I do not maintain that I accomplished all of this, or even a part of it: only that I tried my best to write in that essentially story-driven mode. At the heart of my story I placed interactions between several cultural groups–metropolitan English, metropolitan French, colonial Anglo-Americans, colonial Franco-Americans, native American peoples in alliance with those groups, and native peoples who sought to stand apart from the Europeans and Euro-Americans–for I wanted to argue that the Seven Years’ War was a theater of cultural interaction. Insofar as each group had leaders, their actions, decisions, and understandings had to play a central role in creating the tapestry of stories that would make up the narrative as a whole. Because the war was also a world-girdling conflict, I tried to frame these largely North American interactions with the strategic, political, and diplomatic narrative of the war as a whole. Finally, because I intended to examine both the war and its effects, I extended the coverage of the narrative beyond the typical endpoints of 1760 (the conquest of Canada) or 1763 (the Peace of Paris) into the postwar era, in order to explain such events as the Stamp Act crisis not as harbingers of Revolution, but as results of changes in imperial relationships.
The net effect of these self-imposed requirements (several of which I discovered only as I wrote) was to make me create seven principal story lines, each with its own trajectory and cast of characters; these I wove together, as best I could, into a single counterpointed story. That story had, in effect, five parts: the colonial and imperial contexts of the war’s outbreak, the two phases of the fighting in North America (1754-58 and 1758-60), the war’s long coda in the West Indies, Europe, and around the world (1761-63), and the postwar period of adjustment to empire.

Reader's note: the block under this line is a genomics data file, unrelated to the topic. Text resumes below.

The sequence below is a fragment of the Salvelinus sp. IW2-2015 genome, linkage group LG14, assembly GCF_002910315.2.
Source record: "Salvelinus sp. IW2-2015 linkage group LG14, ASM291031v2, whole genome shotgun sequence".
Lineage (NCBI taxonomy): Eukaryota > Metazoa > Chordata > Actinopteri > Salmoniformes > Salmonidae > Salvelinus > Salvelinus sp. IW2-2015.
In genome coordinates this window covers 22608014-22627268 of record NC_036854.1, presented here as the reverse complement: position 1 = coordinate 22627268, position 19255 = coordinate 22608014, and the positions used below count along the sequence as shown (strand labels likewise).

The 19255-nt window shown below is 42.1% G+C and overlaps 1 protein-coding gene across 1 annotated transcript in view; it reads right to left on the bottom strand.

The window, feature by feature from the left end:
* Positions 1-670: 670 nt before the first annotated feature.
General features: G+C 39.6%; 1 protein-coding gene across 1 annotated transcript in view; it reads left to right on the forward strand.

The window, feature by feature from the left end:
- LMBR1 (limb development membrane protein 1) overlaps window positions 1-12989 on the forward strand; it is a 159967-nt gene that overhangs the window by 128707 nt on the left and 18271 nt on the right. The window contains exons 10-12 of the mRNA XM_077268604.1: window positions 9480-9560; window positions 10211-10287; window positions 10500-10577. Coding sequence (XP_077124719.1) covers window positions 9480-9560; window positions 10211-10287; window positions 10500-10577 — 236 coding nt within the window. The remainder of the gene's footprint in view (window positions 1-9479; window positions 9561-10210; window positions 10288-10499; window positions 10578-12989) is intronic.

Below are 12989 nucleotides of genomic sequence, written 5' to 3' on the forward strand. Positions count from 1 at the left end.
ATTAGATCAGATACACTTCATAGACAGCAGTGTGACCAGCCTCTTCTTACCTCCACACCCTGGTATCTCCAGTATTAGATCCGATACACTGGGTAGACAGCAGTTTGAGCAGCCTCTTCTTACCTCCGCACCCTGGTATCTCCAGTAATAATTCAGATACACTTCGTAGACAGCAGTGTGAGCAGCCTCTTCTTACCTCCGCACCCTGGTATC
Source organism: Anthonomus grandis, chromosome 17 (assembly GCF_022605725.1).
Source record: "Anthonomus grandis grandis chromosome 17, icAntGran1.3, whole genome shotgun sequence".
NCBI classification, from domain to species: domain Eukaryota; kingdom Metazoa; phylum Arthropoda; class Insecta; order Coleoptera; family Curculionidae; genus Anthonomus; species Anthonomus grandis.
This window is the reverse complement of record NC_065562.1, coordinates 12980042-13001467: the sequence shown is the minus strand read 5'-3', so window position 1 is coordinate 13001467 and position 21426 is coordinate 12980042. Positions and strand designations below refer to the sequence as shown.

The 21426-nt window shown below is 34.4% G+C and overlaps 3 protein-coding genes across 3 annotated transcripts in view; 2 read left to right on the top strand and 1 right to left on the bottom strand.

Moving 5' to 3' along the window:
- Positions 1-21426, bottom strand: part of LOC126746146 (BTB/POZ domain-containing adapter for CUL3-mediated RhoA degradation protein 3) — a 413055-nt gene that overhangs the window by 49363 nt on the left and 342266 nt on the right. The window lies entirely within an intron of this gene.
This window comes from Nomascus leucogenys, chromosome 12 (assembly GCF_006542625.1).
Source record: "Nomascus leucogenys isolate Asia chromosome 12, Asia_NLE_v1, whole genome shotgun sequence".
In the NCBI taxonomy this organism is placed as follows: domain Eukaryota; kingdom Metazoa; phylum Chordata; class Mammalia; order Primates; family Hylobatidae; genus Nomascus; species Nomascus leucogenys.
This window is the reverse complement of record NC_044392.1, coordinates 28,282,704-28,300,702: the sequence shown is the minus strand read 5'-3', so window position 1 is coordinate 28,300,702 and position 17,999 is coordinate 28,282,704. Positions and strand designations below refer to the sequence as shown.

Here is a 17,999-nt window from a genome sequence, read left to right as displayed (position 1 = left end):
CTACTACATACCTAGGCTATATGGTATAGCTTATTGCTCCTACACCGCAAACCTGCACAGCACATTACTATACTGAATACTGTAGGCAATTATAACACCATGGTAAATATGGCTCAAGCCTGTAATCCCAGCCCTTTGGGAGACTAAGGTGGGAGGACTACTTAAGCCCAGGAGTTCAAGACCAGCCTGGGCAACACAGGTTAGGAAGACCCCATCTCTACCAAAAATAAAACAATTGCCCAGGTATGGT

If the outbreak of the war had to do with diplomatic factors driven by American conditions and dependent on the actions of Indian peoples, the two phases of active fighting in America corresponded quite precisely to European influences. The years from 1754 through 1758 saw virtually uninterrupted French successes because the French adhered to their proven strategic formula from previous conflicts, la petite guerre. Relying on Indian allies acting in cooperation with Canadian militiamen and troupes de la Marine, the French raided English frontier settlements, killing and capturing many hundreds of civilians and throwing tens of thousands more into flight; then they attacked fortified outposts whenever the opportunity appeared. This was war waged on Indian terms, and it allowed France’s native allies to act independently in choosing targets and tactics. La petite guerre drew no sharp distinctions between combatants and noncombatants and made generous allowances for mourning-war practices of captive taking. The first commander-in-chief France sent to America, the baron de Dieskau, showed no inclination to meddle with the practice.
“Rather than the high-level, argument-driven book I had planned, I was writing a more closely focused narrative, emphasizing contingency and driven largely by the effects of individual acts, decisions, and accidents.”
But Dieskau was wounded and captured in 1755, and his more rigid successor the marquis de Montcalm shunned la petite guerre and the long-established usages of Indian warfare. Horrified by the taking of captives and trophies after the surrender of Oswego in 1756, he ransomed the hostages for gifts and brandy, and thus in the following year attracted the largest contingent of Indian warriors ever assembled to fight the English. The “massacre” at Fort William Henry in 1757 was in fact a tragic episode that Montcalm promoted by trying to treat Indian warriors as auxiliaries rather than allies. Montcalm’s commitment to the values of European professional military culture and his disdain for what he saw as barbarous Canadian-Indian practices effectively drove away the Indian allies on whom New France had relied for more than a century.